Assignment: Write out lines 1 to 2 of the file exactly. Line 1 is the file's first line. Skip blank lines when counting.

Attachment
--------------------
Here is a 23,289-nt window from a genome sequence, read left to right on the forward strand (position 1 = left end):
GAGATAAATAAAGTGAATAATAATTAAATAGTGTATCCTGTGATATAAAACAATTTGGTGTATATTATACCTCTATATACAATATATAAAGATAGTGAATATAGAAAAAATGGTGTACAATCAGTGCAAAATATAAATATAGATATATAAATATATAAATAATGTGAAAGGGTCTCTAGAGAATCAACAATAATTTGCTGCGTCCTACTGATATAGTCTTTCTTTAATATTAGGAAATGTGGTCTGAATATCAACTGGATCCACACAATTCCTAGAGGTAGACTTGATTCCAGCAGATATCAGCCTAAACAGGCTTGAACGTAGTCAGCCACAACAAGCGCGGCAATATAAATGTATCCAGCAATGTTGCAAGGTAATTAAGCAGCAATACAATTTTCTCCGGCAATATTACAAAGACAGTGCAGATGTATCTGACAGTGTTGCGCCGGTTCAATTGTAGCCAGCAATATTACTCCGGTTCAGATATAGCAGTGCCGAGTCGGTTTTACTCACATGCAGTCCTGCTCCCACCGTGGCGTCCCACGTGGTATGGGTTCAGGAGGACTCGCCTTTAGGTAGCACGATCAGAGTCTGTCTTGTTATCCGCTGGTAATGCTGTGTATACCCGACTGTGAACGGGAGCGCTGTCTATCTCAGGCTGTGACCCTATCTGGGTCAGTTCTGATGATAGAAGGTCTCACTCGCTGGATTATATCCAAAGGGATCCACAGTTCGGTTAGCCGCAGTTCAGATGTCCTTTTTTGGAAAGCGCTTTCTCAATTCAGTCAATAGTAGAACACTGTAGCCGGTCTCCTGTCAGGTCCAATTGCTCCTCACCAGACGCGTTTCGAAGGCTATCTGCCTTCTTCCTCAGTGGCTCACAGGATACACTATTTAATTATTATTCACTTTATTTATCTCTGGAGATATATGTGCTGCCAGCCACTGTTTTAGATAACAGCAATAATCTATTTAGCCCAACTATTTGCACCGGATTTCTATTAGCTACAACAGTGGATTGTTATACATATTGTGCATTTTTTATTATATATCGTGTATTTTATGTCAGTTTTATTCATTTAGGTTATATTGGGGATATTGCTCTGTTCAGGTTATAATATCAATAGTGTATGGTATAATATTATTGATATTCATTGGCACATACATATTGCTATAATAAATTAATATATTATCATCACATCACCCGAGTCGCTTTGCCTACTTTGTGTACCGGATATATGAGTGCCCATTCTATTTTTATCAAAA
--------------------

Here is a 23,289-nt window from a genome sequence, read left to right on the forward strand (position 1 = left end):
GAGATAAATAAAGTGAATAATAATTAAATAGTGTATCCTGTGATATAAAACAATTTGGTGTATATTATACCTCTATATACAATATATAAAGATAGTGAATATAGAAAAAATGGTGTACAATCAGTGCAAAATATAAATATAGATATATAAATATATAAATAATGTGAAAGGGTCTCTAGAGAATCAACAATAATTTGCTGCGTCCTACTGATATAGTCTTTCTTTAATATTAGGAAATGTGGTCTGAATATCAACTGGATCCACACAATTCCTAGAGGTAGACTTGATTCCAGCAGATATCAGCCTAAACAGGCTTGAACGTAGTCAGCCACAACAAGCGCGGCAATATAAATGTATCCAGCAATGTTGCAAGGTAATTAAGCAGCAATACAATTTTCTCCGGCAATATTACAAAGACAGTGCAGATGTATCTGACAGTGTTGCGCCGGTTCAATTGTAGCCAGCAATATTACTCCGGTTCAGATATAGCAGTGCCGAGTCGGTTTTACTCACATGCAGTCCTGCTCCCACCGTGGCGTCCCACGTGGTATGGGTTCAGGAGGACTCGCCTTTAGGTAGCACGATCAGAGTCTGTCTTGTTATCCGCTGGTAATGCTGTGTATACCCGACTGTGAACGGGAGCGCTGTCTATCTCAGGCTGTGACCCTATCTGGGTCAGTTCTGATGATAGAAGGTCTCACTCGCTGGATTATATCCAAAGGGATCCACAGTTCGGTTAGCCGCAGTTCAGATGTCCTTTTTTGGAAAGCGCTTTCTCAATTCAGTCAATAGTAGAACACTGTAGCCGGTCTCCTGTCAGGTCCAATTGCTCCTCACCAGACGCGTTTCGAAGGCTATCTGCCTTCTTCCTCAGTGGCTCACAGGATACACTATTTAATTATTATTCACTTTATTTATCTCTGGAGATATATGTGCTGCCAGCCACTGTTTTAGATAACAGCAATAATCTATTTAGCCCAACTATTTGCACCGGATTTCTATTAGCTACAACAGTGGATTGTTATACATATTGTGCATTTTTTATTATATATCGTGTATTTTATGTCAGTTTTATTCATTTAGGTTATATTGGGGATATTGCTCTGTTCAGGTTATAATATCAATAGTGTATGGTATAATATTATTGATATTCATTGGCACATACATATTGCTATAATAAATTAATATATTATCATCACATCACCCGAGTCGCTTTGCCTACTTTGTGTACCGGATATATGAGTGCCCATTCTATTTTTATCAAAA